Transparency In Advertising Is The Way To Go

Transparency-In-Advertising-Is-The-Way-To-Go

Consumers have grown increasingly uncomfortable with Big Tech’s data collection tactics, putting the publishers who rely on Google in a difficult spot.

The Trade Desk’s OpenPath advertising network gives advertisers direct access to premium digital advertising industry, and industry pundits have been beaming about the head-to-head competition with Google’s advertising empire. It was exactly the kind of shake-up the digital advertising industry needed.

By bringing transparency to the bidding process and eliminating the dependency on the Mountain View monopoly, OpenPath ushered a new era in supply-path optimisation.

For years, publishers have been dependent on Google’s consolidated supply, forcing them to acquiesce to the demands and whims of the company’s $61 billion-per-quarter advertising business. Not only has Google held complete control over the way brands and publishers can buy and sell ads, but they’ve also maintained complete control over the data, keeping publishers in particular at arm’s length from the audience insights that could better inform their own advertising, targeting and content curation.

On the audience side, consumers have grown increasingly uncomfortable with Big Tech’s data collection tactics, putting the publishers who rely on Google in a difficult spot. While audiences overwhelmingly trust the publishers they turn to for news and information, they are still extremely sceptical of Big Tech monoliths.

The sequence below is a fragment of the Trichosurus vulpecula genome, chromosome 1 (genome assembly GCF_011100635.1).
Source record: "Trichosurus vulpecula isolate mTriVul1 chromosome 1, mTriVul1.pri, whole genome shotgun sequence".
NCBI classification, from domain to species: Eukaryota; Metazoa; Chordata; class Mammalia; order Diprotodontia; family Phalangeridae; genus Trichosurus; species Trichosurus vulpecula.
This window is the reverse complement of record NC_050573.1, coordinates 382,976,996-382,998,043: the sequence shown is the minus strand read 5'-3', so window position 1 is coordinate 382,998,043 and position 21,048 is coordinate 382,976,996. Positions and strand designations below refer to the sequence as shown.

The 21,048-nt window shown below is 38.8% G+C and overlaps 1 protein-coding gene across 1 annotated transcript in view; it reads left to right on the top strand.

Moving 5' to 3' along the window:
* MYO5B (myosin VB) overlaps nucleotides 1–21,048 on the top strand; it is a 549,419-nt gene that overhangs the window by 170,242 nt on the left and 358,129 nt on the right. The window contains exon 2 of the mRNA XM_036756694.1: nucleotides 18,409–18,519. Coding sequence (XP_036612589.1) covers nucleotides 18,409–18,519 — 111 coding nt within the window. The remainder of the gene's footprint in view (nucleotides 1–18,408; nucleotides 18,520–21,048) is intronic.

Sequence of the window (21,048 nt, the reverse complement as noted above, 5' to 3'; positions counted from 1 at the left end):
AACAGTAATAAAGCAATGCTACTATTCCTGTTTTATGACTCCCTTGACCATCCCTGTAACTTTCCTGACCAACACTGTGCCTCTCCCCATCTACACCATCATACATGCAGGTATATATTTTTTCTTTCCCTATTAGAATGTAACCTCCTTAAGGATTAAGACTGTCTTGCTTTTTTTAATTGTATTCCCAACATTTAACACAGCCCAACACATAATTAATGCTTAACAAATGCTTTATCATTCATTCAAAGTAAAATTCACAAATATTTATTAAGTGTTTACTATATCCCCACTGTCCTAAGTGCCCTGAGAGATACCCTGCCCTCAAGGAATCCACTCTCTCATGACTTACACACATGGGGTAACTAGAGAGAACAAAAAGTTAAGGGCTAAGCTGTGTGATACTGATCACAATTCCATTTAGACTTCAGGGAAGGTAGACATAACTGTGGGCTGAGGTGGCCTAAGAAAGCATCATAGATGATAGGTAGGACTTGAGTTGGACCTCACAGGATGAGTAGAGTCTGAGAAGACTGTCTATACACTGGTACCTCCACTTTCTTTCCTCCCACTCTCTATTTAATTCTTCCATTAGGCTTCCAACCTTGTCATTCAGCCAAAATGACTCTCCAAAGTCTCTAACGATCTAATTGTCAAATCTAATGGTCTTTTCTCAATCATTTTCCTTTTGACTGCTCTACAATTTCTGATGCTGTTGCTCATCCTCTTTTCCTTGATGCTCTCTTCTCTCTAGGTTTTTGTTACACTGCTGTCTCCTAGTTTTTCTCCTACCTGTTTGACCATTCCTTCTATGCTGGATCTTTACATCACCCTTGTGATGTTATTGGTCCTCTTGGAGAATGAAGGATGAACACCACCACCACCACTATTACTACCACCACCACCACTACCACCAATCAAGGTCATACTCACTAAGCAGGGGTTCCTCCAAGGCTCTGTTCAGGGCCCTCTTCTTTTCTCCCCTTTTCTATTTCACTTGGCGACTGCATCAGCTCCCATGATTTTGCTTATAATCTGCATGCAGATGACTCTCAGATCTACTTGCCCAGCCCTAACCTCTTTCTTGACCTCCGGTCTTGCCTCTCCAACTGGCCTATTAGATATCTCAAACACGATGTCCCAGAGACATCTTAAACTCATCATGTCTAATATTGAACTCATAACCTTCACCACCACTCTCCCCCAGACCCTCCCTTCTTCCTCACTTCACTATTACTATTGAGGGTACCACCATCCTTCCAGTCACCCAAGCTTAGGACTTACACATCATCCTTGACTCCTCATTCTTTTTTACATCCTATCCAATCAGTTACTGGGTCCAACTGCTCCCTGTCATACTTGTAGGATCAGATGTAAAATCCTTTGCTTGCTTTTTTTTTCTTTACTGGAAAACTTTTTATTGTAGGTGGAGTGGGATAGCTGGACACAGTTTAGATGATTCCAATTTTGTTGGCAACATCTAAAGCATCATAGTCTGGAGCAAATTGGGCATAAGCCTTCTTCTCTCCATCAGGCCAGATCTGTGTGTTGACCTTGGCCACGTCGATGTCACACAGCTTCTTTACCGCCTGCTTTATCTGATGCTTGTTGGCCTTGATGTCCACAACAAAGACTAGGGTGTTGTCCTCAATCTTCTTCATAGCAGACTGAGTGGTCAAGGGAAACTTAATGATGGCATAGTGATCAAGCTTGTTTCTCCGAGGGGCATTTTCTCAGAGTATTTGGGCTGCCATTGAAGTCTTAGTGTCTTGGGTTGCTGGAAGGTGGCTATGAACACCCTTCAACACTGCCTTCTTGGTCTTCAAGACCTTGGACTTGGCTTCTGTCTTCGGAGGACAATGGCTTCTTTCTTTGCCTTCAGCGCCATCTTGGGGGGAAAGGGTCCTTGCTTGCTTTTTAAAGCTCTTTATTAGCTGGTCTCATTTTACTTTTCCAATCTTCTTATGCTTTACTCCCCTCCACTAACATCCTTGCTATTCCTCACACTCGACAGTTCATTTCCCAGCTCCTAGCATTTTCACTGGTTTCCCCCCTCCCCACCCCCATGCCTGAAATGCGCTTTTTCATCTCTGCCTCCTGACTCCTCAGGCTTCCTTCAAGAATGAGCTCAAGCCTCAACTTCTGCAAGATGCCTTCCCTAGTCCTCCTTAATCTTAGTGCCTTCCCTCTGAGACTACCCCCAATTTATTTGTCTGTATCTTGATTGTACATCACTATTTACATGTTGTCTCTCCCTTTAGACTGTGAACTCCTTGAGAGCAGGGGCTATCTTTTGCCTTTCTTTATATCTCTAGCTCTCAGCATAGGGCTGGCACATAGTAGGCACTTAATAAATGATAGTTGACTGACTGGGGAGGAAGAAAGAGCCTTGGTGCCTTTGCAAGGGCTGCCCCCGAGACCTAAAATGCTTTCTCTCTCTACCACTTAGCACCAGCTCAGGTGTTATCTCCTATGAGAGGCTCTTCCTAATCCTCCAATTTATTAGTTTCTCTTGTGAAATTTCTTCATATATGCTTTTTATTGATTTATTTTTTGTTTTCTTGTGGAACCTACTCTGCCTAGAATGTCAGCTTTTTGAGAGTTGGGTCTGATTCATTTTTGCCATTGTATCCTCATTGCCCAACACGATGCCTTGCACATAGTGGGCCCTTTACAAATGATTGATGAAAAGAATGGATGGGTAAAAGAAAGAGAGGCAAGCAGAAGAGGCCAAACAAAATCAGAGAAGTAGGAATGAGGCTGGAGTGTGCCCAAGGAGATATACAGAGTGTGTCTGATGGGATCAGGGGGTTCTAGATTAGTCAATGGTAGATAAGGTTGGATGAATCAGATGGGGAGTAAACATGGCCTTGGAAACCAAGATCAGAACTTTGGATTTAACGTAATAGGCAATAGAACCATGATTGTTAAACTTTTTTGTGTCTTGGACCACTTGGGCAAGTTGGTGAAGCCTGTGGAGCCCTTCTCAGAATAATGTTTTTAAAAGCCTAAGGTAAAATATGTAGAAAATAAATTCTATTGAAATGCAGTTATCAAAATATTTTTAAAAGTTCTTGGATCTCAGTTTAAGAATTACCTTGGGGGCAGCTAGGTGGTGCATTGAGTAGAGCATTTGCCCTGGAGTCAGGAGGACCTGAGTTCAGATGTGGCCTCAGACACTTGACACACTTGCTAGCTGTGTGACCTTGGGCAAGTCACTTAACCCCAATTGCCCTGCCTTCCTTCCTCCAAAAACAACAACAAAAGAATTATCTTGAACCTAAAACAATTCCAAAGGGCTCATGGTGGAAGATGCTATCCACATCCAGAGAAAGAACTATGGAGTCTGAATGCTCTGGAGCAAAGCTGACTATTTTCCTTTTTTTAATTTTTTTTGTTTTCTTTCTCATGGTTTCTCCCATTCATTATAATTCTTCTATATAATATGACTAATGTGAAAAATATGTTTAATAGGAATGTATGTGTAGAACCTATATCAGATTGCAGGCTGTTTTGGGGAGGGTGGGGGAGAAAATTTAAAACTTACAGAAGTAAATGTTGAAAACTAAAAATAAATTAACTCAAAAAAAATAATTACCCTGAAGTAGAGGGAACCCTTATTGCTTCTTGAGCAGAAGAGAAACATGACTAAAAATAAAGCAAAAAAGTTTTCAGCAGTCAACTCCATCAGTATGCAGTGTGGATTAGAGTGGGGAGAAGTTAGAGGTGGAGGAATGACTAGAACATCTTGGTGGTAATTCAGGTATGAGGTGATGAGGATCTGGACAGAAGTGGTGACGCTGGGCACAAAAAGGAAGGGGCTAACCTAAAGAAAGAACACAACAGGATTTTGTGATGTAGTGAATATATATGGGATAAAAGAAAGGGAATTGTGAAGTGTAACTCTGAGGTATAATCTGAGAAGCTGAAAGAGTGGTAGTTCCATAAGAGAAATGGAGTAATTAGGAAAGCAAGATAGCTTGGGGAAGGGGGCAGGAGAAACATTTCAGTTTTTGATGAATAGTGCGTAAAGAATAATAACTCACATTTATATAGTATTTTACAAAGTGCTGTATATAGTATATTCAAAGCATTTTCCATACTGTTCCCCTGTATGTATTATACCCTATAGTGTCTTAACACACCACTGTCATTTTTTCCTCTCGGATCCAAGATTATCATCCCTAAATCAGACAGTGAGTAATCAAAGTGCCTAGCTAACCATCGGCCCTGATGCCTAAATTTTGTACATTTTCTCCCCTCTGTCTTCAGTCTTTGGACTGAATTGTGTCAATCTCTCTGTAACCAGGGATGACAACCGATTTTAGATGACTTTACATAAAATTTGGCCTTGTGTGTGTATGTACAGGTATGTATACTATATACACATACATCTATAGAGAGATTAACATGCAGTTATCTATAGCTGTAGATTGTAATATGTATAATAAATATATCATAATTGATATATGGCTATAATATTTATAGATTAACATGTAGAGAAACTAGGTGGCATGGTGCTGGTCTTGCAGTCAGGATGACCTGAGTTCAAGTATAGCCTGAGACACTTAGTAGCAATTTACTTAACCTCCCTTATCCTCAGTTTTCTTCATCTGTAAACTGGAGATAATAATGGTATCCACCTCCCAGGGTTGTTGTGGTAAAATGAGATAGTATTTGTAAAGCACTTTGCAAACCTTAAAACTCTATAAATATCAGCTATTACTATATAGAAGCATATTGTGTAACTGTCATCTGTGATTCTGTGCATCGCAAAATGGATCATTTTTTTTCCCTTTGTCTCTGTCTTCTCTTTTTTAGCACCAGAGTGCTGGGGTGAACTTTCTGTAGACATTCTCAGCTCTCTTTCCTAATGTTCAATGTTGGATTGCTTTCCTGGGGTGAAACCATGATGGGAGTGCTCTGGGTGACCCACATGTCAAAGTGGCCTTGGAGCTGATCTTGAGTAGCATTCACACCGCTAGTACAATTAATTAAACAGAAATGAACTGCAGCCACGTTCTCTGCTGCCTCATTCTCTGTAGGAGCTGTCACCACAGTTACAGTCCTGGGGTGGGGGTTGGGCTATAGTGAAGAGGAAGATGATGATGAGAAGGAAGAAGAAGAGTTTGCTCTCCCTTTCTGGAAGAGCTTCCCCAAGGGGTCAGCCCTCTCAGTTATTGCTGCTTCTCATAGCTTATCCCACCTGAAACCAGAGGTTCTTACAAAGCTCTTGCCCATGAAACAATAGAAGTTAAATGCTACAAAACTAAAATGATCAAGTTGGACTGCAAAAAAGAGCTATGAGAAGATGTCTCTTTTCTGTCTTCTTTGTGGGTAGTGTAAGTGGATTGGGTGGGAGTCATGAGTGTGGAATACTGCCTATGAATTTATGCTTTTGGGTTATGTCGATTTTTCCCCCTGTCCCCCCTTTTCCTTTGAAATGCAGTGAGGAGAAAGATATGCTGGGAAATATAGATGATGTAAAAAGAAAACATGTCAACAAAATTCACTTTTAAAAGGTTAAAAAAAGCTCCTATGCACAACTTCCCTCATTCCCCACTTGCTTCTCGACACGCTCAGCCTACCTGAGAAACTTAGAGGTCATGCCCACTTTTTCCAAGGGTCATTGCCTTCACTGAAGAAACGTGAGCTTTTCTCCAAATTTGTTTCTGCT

Weakening Google’s grip on the industry with a solution like OpenPath resolves both issues, giving publishers more options and direct access to the targeting they need, while insulating audiences from the watchful eye of one of the most intrusive, opaque walled gardens in the industry.

The fact that major publishers like Reuters, Gannett, Hearst, The Washington Post and more have already signed on to the OpenPath platform is another strong signal that publishers are clamouring for alternative solutions that give them a direct relationship with advertisers and audiences. We’ve seen that shift already taking place with the recent surge in email newsletters as more publishers have seen the value in direct, one-to-one audience engagement.

And in some ways, the competition has been good for Google, too. For years the company has been battling back against regulatory pressure to break up its monopoly with straw man efforts claiming to protect user privacy. From its failed attempt at eliminating cookies to its abandoned FLoC initiative that drew criticism for privacy and ethical concerns, Google needs viable alternatives in the market to defend its own business practices.

OpenPath serves as a wider call to action in the industry and creates further momentum toward a more decentralised ecosystem. As we’ve already seen with email, platforms that promote direct matching of demand with supply enable publishers to build stronger, more engaging audience relationships and foster trust and loyalty. We’ve been crusading for this paradigm shift for years, and it’s extremely refreshing to see that strategy finally being put into play to transform the much larger display market.

Ultimately, anything that lessens Google’s stranglehold on the industry is a good thing, and for the sake of their own survival, publishers would be wise to jump on board quickly. Platforms that support direct advertiser-to-publisher relationships create more transparent pricing, enable effective first-party data strategies, and enhance the inherent trust audiences already have in the publishers they rely on.

*Written By: Jeff Kupietzky, CEO at Jeeng

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